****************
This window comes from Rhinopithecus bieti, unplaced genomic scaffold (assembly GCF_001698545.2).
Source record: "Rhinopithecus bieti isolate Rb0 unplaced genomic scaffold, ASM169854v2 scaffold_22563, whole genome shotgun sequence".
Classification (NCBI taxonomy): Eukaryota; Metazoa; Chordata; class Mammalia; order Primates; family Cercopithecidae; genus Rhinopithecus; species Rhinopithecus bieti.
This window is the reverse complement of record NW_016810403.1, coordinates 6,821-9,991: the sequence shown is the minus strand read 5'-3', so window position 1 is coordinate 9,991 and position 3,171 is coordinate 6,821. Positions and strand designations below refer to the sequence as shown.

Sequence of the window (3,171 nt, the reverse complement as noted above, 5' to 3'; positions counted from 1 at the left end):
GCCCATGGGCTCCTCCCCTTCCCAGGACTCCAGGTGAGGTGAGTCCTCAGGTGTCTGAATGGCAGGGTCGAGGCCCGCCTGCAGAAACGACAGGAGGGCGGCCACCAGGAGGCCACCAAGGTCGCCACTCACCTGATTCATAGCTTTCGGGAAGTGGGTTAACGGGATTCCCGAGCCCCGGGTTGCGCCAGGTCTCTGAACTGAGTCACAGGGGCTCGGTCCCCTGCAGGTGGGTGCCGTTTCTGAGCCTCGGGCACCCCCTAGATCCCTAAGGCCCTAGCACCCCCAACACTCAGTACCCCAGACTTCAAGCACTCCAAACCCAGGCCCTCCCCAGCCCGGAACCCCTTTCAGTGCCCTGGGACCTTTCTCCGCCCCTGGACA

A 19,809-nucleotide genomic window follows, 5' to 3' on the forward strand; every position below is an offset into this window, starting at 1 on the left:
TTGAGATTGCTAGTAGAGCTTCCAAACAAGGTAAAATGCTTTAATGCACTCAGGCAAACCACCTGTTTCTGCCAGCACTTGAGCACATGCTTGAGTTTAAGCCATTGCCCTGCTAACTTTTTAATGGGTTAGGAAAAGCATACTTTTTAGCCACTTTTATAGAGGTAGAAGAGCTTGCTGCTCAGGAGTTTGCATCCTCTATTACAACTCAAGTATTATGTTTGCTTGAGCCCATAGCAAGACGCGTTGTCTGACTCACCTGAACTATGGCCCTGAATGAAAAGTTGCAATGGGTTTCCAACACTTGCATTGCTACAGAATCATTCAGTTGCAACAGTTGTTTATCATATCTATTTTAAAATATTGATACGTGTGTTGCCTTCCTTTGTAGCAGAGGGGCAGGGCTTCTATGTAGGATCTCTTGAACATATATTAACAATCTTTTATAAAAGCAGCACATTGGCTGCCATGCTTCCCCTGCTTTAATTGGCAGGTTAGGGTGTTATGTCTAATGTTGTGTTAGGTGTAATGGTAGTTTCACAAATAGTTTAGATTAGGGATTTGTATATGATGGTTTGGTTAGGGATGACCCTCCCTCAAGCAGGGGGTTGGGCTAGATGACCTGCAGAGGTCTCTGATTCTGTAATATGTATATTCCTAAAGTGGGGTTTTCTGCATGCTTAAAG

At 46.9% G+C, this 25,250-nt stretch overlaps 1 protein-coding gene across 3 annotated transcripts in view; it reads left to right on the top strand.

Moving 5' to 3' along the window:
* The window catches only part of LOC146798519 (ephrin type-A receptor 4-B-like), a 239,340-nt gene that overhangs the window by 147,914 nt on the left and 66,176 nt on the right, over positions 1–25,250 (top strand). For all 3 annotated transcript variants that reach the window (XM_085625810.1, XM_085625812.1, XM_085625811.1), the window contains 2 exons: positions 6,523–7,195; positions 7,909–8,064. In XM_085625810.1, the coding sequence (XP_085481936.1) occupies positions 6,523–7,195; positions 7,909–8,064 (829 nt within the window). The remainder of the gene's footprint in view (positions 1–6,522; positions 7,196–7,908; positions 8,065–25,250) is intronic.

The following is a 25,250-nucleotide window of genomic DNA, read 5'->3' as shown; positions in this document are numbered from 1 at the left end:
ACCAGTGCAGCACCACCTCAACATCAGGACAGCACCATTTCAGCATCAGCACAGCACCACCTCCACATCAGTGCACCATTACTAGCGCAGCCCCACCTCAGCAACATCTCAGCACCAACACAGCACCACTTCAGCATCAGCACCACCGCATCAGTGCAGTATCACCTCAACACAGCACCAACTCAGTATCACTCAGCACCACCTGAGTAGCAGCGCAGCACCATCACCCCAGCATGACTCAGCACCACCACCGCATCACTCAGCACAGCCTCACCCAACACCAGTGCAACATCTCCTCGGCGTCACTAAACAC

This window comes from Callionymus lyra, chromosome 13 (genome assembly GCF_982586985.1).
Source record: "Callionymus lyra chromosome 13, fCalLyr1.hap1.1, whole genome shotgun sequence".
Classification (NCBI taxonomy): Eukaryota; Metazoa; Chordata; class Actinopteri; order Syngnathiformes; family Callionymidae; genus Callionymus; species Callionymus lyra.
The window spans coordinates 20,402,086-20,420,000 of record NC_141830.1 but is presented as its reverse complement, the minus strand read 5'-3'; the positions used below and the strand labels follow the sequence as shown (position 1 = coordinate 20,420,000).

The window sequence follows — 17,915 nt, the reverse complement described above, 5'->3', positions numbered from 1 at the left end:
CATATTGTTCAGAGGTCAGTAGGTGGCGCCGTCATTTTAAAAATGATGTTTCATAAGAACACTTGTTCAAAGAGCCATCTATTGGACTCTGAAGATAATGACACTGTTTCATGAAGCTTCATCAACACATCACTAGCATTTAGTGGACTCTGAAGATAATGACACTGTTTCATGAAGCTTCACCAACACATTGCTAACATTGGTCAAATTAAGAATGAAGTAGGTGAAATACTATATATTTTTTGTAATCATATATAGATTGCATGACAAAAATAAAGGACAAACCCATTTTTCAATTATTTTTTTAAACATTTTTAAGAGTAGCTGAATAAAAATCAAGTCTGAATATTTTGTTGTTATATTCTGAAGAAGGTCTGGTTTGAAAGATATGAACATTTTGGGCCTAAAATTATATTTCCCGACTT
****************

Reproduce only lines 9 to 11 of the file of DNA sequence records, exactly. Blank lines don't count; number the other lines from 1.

At 46.9% G+C, this 25,250-nt stretch overlaps 1 protein-coding gene across 3 annotated transcripts in view; it reads left to right on the top strand.

Moving 5' to 3' along the window:
* The window catches only part of LOC146798519 (ephrin type-A receptor 4-B-like), a 239,340-nt gene that overhangs the window by 147,914 nt on the left and 66,176 nt on the right, over positions 1–25,250 (top strand). For all 3 annotated transcript variants that reach the window (XM_085625810.1, XM_085625812.1, XM_085625811.1), the window contains 2 exons: positions 6,523–7,195; positions 7,909–8,064. In XM_085625810.1, the coding sequence (XP_085481936.1) occupies positions 6,523–7,195; positions 7,909–8,064 (829 nt within the window). The remainder of the gene's footprint in view (positions 1–6,522; positions 7,196–7,908; positions 8,065–25,250) is intronic.